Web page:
Finance Finance News Bank hearing gets fiery: NAB refuses to support ‘name and shame’ proposal

Bank hearing gets fiery: NAB refuses to support ‘name and shame’ proposal

andrew thorburn
CEO Andrew Thorburn refused to explain his justification.
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NAB chief executive Andrew Thorburn has shocked a Liberal MP by refusing to back a proposal to publicly name and shame executives embroiled in scandal, arguing it would deter whistleblowers.

David Coleman, the Liberal MP leading a parliamentary investigation into the big banks, asked repeatedly on Friday why NAB was relying on this “quite exceptional” and “very poor” justification.

It suggested the bank boss had a low opinion of his staff, who had a legal duty to report breaches of the law, Mr Coleman said.

“I think what you mean is that in a scenario where a breach has occurred and you were required to release that information publicly, your people might be inclined to not want to release it and not want to report the breach at all, which would be compounding one breach with another,” he told the CEO.

“I found that quite exceptional that you would use that as a justification.”

Mr Thorburn refused to answer directly. Each time the question was asked, he replied that the bank already reported to ASIC and that this was sufficient, although he eventually conceded he was “happy to continue the conversation”.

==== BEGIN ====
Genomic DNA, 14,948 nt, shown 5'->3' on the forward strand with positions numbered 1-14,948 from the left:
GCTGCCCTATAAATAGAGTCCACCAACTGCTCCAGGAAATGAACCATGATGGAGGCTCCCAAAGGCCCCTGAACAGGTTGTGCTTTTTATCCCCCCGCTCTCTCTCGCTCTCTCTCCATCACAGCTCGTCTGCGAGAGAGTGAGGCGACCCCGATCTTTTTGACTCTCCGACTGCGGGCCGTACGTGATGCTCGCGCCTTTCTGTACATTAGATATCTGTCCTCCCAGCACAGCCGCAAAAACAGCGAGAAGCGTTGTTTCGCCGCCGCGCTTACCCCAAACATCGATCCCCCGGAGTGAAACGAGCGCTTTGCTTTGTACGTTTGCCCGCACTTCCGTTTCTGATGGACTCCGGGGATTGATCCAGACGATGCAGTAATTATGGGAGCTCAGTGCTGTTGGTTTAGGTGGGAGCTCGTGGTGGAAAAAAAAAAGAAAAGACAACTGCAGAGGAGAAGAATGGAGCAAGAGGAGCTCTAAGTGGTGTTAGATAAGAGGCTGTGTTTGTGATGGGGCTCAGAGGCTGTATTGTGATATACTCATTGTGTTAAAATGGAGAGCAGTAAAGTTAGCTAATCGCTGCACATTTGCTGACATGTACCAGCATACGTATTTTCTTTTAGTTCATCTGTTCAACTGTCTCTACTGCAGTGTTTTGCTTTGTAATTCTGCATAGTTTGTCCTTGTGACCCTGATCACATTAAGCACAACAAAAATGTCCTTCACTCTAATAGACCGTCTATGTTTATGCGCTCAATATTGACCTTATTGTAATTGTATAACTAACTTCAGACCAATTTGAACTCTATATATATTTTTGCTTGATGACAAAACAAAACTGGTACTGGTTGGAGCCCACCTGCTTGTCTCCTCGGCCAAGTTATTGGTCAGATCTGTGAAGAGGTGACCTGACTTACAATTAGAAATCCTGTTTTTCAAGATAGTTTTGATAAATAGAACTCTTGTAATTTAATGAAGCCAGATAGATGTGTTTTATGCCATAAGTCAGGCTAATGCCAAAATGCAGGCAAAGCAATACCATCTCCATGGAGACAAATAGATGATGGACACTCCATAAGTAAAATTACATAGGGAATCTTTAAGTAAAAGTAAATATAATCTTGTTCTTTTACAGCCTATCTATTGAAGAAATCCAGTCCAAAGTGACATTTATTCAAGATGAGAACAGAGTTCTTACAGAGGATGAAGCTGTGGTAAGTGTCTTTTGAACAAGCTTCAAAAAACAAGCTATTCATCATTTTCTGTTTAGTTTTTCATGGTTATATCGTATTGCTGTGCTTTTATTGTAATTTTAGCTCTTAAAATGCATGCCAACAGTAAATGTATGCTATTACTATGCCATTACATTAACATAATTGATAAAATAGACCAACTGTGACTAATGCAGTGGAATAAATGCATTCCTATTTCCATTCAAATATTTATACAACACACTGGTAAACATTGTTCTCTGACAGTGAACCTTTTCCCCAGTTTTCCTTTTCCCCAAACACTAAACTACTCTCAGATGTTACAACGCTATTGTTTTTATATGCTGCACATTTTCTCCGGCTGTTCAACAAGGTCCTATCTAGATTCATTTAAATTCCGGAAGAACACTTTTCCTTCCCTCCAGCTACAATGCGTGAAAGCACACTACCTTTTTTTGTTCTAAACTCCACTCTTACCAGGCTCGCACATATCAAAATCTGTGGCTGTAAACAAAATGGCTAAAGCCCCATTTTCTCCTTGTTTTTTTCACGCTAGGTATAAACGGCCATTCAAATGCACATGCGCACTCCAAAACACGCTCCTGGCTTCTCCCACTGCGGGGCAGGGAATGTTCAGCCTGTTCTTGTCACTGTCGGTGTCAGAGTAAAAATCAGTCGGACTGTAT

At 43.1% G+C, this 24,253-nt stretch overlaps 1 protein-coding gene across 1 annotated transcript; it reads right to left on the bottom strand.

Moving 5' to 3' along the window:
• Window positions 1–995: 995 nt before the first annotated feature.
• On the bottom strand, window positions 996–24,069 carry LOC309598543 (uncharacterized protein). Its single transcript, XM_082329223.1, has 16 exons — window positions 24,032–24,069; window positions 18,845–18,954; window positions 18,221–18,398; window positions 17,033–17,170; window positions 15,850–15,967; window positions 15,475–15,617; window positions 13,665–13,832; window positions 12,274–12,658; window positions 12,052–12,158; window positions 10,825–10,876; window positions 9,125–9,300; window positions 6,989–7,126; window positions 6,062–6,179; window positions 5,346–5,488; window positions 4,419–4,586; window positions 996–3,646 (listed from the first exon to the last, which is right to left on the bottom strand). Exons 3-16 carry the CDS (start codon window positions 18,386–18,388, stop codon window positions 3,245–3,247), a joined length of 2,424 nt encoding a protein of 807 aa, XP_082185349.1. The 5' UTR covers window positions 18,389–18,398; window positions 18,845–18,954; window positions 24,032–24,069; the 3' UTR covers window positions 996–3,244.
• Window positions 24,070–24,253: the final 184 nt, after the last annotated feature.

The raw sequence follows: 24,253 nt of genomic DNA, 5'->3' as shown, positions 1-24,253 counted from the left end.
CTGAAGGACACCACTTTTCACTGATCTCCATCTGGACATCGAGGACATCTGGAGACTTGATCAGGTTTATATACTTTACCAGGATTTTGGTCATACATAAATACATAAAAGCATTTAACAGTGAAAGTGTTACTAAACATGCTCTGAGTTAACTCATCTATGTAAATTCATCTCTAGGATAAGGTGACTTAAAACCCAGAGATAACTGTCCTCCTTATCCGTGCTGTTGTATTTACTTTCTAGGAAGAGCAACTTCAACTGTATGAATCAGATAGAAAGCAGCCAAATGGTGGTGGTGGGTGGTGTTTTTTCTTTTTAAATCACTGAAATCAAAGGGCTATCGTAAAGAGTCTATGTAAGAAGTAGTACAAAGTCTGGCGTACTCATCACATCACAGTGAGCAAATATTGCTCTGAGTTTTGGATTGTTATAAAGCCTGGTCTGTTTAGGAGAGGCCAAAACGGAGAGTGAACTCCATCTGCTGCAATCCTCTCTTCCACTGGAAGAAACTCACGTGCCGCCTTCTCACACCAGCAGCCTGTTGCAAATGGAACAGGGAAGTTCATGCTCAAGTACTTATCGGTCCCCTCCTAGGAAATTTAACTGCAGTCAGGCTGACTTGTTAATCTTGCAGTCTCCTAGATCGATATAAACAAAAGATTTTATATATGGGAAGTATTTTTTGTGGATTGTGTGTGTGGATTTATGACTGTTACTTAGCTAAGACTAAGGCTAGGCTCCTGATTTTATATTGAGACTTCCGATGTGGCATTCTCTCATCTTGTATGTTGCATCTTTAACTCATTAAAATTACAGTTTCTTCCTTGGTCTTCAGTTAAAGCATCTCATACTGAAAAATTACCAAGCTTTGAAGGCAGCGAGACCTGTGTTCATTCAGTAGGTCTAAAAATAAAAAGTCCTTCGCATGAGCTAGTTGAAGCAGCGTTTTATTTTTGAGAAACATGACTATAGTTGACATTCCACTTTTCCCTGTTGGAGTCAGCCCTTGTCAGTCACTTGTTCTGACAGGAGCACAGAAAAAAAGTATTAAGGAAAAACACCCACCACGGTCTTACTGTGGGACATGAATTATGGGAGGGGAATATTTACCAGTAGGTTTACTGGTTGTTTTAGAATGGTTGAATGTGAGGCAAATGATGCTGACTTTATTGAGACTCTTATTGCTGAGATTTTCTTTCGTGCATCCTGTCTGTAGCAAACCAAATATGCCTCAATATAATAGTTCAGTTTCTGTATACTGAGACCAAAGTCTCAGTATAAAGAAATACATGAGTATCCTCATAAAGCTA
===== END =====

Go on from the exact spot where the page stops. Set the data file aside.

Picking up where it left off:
In November, after the first round of bank hearings chaired by Mr Coleman, the Standing Committee on Economics recommended that banks should be forced to tell the public about breaches of the law within five days, including naming the executive responsible for the division where it occurred.

Mr Coleman eventually gave up on his line of questioning.

“Let’s move on. I’ll just note that you haven’t directly addressed my question of why you would not publicly want to release that information, and I’ve asked you three times. But we’ll move on.”

Throughout his evidence, Mr Thorburn argued that the corporate culture at NAB has changed.

He pointed to the fact that two senior managers had been dismissed for breaching the bank’s code of conduct, and that a total of five senior managers and 1100 staff had been deemed to have breached the code.

But he defended the fact that Andrew Hagger, the bank’s chief customer officer, was still employed and was paid $4.1 million in 2015/16, despite NAB’s financial-planning products scandal.

The CEOs of Commonwealth Bank, ANZ, Westpac and the Australian Bankers Association will appear before the economics committee next week.

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